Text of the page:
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Sandbox dreams

Feb 12,2019
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Minister of Trade, Industry and Energy Sung Yun-mo kicks off the government’s first meeting aimed at accelerating deregulation of industries on Feb. 11. [NEWS1]
HA HYUN-OCK
The author is the deputy financial news editor of the JoongAng Ilbo.

What if the Korean economy did not have semiconductors? It would be in trouble, according to simple numbers. Last year, semiconductors took up 20.9 percent of total exports. While major industries, such as automobile and shipbuilding, struggled, semiconductors remained the mainstay of the economy. Samsung Electronics topped semiconductor revenue in the world for two consecutive years, in 2017 and 2018, leading the “semiconductor one-man show.”

What is semiconductors’ secret to success? Some joke that it’s because the semiconductor industry began when government officials didn’t know what it was. It could be successful because the businesses began before government regulations. If bureaucrats had known about semiconductors, they would have implemented so many regulations that they may not have been so successful. Businesses’ demands to the government are consistent. They always call for deregulation. While regulations are necessary for society as a whole, companies starting new businesses or services often find them burdensome. Outdated regulations that don’t fit the times could hinder businesses and make them fall behind in the competition.

Recently, the government has been letting businesses breathe with a “regulatory sandbox.” It’s a system that waives regulations for a certain period of time so companies can pursue creative ideas to nurture new industries. Companies can experiment the utility of new technologies and services. The government can regulate if problems arise later. It was first introduced in Britain in 2015 to promote the fintech industry and other countries, such as Japan, followed suit.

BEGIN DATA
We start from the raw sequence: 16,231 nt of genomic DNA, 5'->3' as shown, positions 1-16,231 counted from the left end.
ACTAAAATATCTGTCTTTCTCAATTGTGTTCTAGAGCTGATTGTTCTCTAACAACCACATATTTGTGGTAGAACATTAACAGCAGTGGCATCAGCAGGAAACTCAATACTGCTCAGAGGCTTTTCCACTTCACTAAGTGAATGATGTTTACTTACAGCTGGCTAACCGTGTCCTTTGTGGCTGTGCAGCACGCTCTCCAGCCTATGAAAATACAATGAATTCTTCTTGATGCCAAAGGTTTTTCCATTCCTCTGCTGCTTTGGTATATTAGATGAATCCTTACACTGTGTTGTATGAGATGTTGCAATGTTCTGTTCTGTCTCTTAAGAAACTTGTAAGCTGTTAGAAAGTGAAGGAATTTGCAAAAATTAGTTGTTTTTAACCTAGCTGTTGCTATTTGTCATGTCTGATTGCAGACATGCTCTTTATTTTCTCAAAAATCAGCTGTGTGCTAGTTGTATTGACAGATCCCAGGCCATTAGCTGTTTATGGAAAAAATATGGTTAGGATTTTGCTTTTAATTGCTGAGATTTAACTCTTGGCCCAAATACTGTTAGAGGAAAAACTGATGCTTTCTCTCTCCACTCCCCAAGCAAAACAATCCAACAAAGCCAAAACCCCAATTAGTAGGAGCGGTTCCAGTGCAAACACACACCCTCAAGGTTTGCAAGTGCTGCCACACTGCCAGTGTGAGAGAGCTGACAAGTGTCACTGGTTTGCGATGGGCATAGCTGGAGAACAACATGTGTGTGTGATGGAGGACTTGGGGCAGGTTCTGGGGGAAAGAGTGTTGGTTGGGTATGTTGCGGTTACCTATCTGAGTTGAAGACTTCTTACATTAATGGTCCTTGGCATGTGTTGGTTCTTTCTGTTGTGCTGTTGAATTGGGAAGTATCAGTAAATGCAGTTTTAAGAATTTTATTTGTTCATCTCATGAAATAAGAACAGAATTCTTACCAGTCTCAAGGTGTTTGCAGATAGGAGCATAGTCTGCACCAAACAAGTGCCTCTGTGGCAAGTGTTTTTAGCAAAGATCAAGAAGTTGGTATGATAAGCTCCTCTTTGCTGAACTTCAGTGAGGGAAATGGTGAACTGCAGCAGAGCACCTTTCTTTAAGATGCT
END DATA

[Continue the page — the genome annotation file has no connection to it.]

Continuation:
A sandbox — a plastic or wooden box set up in the backyard — is filled with sand for children to play safely. In gaming, sandbox refers to a game that users can freely enjoy without set rules or limitations. A regulatory sandbox without constraints is good news for struggling enterprises in the face of the government’s anti-business sentiment. Businesses welcome the policy. Many companies have submitted applications to the Ministry of Trade, Industry and Energy for industrial convergence fields, the Ministry of Science and Technology for ICT fields and the Financial Services Commission for financial fields. The Ministry of Trade, Industry and Energy announced the results of its selection Monday.

President Moon Jae-in said on Feb. 8 that with the first approval of the regulatory sandbox, the government would work hard to help new attempts and innovations overflow in the industrial fields. While it is hard to expect huge success, such as with semiconductors, I hope the flowers of innovation bloom from the sand. But bureaucrats need to keep their promise not to meddle with the sandbox.

JoongAng Ilbo, Feb. 11, Page 31